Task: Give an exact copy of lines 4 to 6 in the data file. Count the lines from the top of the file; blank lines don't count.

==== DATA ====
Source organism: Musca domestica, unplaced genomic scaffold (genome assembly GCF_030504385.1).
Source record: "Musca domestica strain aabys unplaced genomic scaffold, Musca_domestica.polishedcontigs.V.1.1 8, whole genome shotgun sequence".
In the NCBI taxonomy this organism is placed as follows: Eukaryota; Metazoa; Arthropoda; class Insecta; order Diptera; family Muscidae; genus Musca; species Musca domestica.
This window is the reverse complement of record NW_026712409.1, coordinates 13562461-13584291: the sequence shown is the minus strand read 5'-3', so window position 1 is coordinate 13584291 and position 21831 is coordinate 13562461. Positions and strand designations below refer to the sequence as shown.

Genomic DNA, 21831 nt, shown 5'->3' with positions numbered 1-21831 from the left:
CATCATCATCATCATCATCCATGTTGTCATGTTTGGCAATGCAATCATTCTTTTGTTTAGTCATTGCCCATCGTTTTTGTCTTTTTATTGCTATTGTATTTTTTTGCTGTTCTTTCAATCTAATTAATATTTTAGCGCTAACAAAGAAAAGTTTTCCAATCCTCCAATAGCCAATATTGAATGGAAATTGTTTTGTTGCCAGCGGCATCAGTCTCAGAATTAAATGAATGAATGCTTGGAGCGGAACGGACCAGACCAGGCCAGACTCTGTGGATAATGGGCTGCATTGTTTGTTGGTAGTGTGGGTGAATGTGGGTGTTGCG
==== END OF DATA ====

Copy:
This window is the reverse complement of record NW_026712409.1, coordinates 13562461-13584291: the sequence shown is the minus strand read 5'-3', so window position 1 is coordinate 13584291 and position 21831 is coordinate 13562461. Positions and strand designations below refer to the sequence as shown.

Genomic DNA, 21831 nt, shown 5'->3' with positions numbered 1-21831 from the left:
CATCATCATCATCATCATCCATGTTGTCATGTTTGGCAATGCAATCATTCTTTTGTTTAGTCATTGCCCATCGTTTTTGTCTTTTTATTGCTATTGTATTTTTTTGCTGTTCTTTCAATCTAATTAATATTTTAGCGCTAACAAAGAAAAGTTTTCCAATCCTCCAATAGCCAATATTGAATGGAAATTGTTTTGTTGCCAGCGGCATCAGTCTCAGAATTAAATGAATGAATGCTTGGAGCGGAACGGACCAGACCAGGCCAGACTCTGTGGATAATGGGCTGCATTGTTTGTTGGTAGTGTGGGTGAATGTGGGTGTTGCG